24. The method of claim 23, further comprising the step of engaging a plurality of motorized rollers with respective ones of the belts for rotating the belts, the rollers capable of rotating the belts so that the belts move in tandem with the support.
Description
BACKGROUND OF THE INVENTION

This invention generally relates to ink jet printers and methods and more particularly relates to an ink jet printer for forming a full-width image on a receiver exclusive of a transverse side of the receiver, and method of assembling the printer.

An ink jet printer produces images on a receiver by ejecting ink droplets onto the receiver in an imagewise fashion. The advantages of non-impact, low-noise, low energy use, and low cost operation in addition to the capability of the printer to print on plain paper are largely responsible for the wide acceptance of ink jet printers in the marketplace.

Traditionally, prints were made with a blank border surrounding the printed image. However, today there is an established market for so-called “borderless” (i.e., full-width) prints. Borderless prints are aesthetically desirable because distracting borders around the image are nonexistent. Also, misaligned images cause uneven borders which are undesirable. Moreover, prints that are borderless when printed conserve print stock because there is then no need to trim-away the distracting border which would otherwise surround the image.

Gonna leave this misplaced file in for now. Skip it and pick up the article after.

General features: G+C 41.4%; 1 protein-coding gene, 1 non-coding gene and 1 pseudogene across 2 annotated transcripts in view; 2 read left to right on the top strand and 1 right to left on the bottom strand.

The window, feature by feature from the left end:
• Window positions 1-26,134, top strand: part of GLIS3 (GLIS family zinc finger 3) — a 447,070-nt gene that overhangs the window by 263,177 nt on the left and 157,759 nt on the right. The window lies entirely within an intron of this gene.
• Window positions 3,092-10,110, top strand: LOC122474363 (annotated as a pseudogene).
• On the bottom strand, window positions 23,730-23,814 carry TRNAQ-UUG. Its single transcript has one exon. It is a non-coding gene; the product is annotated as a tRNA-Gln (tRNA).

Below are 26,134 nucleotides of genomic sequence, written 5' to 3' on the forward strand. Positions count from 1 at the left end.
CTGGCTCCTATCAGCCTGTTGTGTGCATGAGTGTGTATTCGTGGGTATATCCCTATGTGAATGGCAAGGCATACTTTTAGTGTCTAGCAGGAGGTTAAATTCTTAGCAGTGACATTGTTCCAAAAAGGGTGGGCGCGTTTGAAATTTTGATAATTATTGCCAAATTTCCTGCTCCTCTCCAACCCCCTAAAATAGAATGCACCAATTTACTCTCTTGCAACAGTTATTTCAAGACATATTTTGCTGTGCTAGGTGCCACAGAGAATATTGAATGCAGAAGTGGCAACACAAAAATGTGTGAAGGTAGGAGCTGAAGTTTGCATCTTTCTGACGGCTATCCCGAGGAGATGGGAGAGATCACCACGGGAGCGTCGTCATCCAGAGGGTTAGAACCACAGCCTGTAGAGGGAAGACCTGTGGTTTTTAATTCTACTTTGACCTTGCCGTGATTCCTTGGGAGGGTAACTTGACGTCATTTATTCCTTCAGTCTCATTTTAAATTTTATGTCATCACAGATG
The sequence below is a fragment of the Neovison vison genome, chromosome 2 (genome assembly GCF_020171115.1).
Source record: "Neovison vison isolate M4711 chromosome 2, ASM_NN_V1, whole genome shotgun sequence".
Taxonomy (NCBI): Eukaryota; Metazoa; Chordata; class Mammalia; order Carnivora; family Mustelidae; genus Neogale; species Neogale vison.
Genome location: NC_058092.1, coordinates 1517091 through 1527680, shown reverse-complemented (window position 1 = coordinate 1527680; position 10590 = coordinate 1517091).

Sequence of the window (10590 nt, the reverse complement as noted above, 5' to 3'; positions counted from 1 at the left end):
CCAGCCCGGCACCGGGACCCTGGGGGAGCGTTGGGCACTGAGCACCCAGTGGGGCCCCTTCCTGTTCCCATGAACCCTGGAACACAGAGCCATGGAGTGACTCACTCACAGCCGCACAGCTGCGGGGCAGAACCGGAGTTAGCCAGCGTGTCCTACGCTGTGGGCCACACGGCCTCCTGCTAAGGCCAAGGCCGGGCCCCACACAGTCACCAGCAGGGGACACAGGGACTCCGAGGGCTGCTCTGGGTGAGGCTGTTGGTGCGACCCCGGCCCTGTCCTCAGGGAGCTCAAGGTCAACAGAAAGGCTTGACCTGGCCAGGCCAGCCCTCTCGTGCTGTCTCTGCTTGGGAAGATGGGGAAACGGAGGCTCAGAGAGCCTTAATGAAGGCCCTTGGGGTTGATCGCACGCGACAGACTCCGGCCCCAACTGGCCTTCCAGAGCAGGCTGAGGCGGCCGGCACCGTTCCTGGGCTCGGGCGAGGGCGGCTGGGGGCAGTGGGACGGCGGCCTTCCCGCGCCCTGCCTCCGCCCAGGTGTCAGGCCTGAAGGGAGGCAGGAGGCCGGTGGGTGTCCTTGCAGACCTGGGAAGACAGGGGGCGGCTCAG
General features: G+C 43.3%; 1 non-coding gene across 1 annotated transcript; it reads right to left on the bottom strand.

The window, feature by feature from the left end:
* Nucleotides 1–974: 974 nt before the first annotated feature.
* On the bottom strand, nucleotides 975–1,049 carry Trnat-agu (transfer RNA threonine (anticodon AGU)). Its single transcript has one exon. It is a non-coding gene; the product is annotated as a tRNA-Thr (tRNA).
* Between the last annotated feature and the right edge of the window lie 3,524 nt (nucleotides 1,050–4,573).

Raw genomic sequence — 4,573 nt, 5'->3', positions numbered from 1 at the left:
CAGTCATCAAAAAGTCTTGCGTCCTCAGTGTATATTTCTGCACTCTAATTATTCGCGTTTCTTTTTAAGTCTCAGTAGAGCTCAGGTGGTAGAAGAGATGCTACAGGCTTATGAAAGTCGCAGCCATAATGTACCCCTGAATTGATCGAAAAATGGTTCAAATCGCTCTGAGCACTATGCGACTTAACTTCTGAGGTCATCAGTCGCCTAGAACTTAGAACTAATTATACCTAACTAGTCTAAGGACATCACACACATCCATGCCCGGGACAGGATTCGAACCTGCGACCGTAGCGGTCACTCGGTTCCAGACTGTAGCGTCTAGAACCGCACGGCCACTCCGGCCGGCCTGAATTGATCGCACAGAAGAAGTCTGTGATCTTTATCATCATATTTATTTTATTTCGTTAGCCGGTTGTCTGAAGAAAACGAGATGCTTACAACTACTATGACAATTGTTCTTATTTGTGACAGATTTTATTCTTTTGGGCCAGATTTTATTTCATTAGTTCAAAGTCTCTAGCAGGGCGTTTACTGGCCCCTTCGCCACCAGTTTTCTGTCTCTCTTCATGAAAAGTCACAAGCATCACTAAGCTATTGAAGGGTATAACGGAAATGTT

A prior art technique for producing borderless prints is simply to begin operating a print head such that ink droplets commence ejection at a predetermined distance before the print head aligns with a marginal edge of the receiver. This prior art technique avoids the previously mentioned borders and thus provides borderless prints.

However, use of this prior art technique gives rise to a problem. That is, when the print head is operated in this manner, ink droplets will also deposit onto a transverse side of the receiver and may even migrate to an underside of the receiver. Deposit of ink onto the transverse side as well as onto the underside of the receiver detracts from aesthetic enjoyment of the image.